Peter Elias with patient

Peter Elias working with a patient, from the SPM website

Peter Elias MD (in photo at left) is a member-at-large on the board of our Society for Participatory Medicine. See his earlier posts here. Particularly relevant is his Proposal for a TRULY patient-centered medical record, The experience he recounts here, as a caregiver of a family member trying to partner with her providers, fell far short of that vision of true patient-clinician partnership.

There is much to learn here, from the comparison. Current portals were developed to meet Federal reimbursement guidelines – whose requirements were negotiated downward to make reimbursement easier. What can we do, to move beyond this state? 


I recently spent nearly a week at the bedside of a hospitalized elderly relative. After discharge, I used the Partners HealthCare portal to notify my relative’s PCP. I gave a very brief (one paragraph) summary of the presentation and hospital course, some pertinent lab and x-ray values, her changed discharge medication list, her status at discharge, the discharge plan, and the 2 items needing follow-up.
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I got a prompt and constructive reply from her PCP, which is great.
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Not so great was the fact that, because of a 1500 character limit, I had to divide my information into three separate messages. Fifteen hundred characters is less than 11 tweets, and represents a very significant barrier to the quality and safety of clinical communication between patient and clinician.
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I provided this feedback to the organization and was told the “…character limit was requested by the clinicians within Partners Healthcare…was set by the development team per the decision of the executive clinical team members.”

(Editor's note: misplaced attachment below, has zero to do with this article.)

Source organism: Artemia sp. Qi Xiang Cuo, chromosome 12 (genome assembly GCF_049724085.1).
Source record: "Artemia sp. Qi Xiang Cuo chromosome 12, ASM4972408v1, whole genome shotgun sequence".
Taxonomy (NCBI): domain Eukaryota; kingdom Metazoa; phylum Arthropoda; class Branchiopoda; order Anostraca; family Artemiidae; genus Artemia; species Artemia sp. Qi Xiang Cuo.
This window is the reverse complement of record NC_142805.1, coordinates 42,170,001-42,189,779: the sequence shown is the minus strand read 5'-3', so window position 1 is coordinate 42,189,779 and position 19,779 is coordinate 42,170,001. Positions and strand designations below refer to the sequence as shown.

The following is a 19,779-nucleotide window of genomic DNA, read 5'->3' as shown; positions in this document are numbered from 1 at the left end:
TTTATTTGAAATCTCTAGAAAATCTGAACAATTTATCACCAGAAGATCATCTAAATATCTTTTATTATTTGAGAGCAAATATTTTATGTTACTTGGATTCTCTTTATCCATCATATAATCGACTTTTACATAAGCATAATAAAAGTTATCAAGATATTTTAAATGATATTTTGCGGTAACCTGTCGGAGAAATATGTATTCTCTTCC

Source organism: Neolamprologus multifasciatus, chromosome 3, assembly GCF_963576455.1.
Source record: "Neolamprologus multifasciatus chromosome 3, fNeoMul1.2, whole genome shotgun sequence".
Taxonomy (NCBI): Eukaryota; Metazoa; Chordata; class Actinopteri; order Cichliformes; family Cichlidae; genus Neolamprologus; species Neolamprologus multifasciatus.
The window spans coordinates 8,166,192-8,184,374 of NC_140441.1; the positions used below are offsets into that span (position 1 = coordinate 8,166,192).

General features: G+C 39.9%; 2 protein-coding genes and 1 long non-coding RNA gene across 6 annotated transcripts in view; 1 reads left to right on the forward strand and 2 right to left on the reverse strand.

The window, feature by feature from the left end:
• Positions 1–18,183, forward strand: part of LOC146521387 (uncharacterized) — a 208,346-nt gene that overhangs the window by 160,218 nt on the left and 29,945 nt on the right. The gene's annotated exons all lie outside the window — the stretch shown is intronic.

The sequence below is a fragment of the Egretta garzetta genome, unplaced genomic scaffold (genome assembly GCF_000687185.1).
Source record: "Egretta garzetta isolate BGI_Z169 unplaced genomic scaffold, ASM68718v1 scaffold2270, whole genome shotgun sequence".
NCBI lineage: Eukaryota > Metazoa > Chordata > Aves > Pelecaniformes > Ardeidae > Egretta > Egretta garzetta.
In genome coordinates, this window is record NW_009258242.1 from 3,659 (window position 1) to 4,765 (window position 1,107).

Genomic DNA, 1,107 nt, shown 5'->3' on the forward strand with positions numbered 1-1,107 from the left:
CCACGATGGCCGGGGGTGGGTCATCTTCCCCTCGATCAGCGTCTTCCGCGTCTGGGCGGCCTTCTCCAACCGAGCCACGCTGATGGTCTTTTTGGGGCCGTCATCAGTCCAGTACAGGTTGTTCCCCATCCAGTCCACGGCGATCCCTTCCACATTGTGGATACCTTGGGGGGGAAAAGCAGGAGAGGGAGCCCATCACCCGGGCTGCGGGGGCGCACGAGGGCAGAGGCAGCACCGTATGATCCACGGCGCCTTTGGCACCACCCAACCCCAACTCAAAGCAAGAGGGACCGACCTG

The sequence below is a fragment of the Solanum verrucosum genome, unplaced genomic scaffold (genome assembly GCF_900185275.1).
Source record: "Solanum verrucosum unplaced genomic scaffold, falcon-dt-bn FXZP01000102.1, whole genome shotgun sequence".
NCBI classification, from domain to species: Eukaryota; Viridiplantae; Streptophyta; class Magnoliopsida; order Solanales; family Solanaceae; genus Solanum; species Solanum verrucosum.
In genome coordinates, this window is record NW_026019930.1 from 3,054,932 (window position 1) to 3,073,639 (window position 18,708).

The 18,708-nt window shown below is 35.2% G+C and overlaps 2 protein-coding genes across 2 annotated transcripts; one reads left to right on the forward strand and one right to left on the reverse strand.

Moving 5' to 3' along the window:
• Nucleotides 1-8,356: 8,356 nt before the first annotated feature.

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They did not comment on my suggestion that if the character limit is important, it should be possible to attach either a text or Word document to a message. (Their system allows only image formats.)
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I find this very disappointing. The implication is that the clinicians at Mass General, the Brigham, McLean and others do not really want to allow patients to provide useful clinical information. They want to receive postcards rather than letters, which is the online version of interrupting the patient after 18 seconds. It’s like saying to patients: “I’m really not that into you.”
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The institutions that use the Partners Healthcare gateway include:
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Brigham and Women’s Hospital
Massachusetts General Hospital
Brigham and Women’s Faulkner Hospital
Cooley Dickinson Hospital
Martha’s Vineyard Hospital
McLean Hospital
Nantucket Cottage Hospital
Newton-Wellesley Hospital
North Shore Medical Center
Partners Community Healthcare, Inc.
Partners HealthCare at Home
Spaulding Rehabilitation Network
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From my perspective, the root cause of this communication ‪#‎fail‬ is that portals are generally built without much input from patients and are designed to qualify for financial rewards by meeting CMS metrics, rather than designed to meet patient needs.

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